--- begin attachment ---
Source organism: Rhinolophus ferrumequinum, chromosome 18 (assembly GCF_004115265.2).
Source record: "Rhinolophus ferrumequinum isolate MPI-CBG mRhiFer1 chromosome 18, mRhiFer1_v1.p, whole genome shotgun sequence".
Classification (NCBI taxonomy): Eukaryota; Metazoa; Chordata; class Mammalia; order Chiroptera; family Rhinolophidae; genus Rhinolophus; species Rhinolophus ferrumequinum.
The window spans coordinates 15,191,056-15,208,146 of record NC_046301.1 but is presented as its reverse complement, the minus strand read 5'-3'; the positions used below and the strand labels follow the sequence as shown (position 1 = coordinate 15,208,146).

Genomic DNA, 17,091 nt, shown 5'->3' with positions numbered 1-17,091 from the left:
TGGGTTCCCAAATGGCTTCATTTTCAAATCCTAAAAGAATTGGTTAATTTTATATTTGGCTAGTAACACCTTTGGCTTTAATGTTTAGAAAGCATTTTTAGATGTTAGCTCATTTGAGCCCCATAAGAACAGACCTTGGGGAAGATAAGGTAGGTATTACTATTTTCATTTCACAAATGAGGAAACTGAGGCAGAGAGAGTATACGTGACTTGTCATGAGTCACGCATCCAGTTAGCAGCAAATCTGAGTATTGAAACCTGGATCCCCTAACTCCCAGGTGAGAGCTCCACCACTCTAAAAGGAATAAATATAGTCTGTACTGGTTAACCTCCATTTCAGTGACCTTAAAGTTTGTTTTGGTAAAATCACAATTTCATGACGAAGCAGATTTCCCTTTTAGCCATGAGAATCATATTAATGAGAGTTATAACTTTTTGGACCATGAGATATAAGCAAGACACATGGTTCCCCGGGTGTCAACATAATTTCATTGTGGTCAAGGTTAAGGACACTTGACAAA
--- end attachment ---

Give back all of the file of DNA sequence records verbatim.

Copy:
Source organism: Rhinolophus ferrumequinum, chromosome 18 (assembly GCF_004115265.2).
Source record: "Rhinolophus ferrumequinum isolate MPI-CBG mRhiFer1 chromosome 18, mRhiFer1_v1.p, whole genome shotgun sequence".
Classification (NCBI taxonomy): Eukaryota; Metazoa; Chordata; class Mammalia; order Chiroptera; family Rhinolophidae; genus Rhinolophus; species Rhinolophus ferrumequinum.
The window spans coordinates 15,191,056-15,208,146 of record NC_046301.1 but is presented as its reverse complement, the minus strand read 5'-3'; the positions used below and the strand labels follow the sequence as shown (position 1 = coordinate 15,208,146).

Genomic DNA, 17,091 nt, shown 5'->3' with positions numbered 1-17,091 from the left:
TGGGTTCCCAAATGGCTTCATTTTCAAATCCTAAAAGAATTGGTTAATTTTATATTTGGCTAGTAACACCTTTGGCTTTAATGTTTAGAAAGCATTTTTAGATGTTAGCTCATTTGAGCCCCATAAGAACAGACCTTGGGGAAGATAAGGTAGGTATTACTATTTTCATTTCACAAATGAGGAAACTGAGGCAGAGAGAGTATACGTGACTTGTCATGAGTCACGCATCCAGTTAGCAGCAAATCTGAGTATTGAAACCTGGATCCCCTAACTCCCAGGTGAGAGCTCCACCACTCTAAAAGGAATAAATATAGTCTGTACTGGTTAACCTCCATTTCAGTGACCTTAAAGTTTGTTTTGGTAAAATCACAATTTCATGACGAAGCAGATTTCCCTTTTAGCCATGAGAATCATATTAATGAGAGTTATAACTTTTTGGACCATGAGATATAAGCAAGACACATGGTTCCCCGGGTGTCAACATAATTTCATTGTGGTCAAGGTTAAGGACACTTGACAAA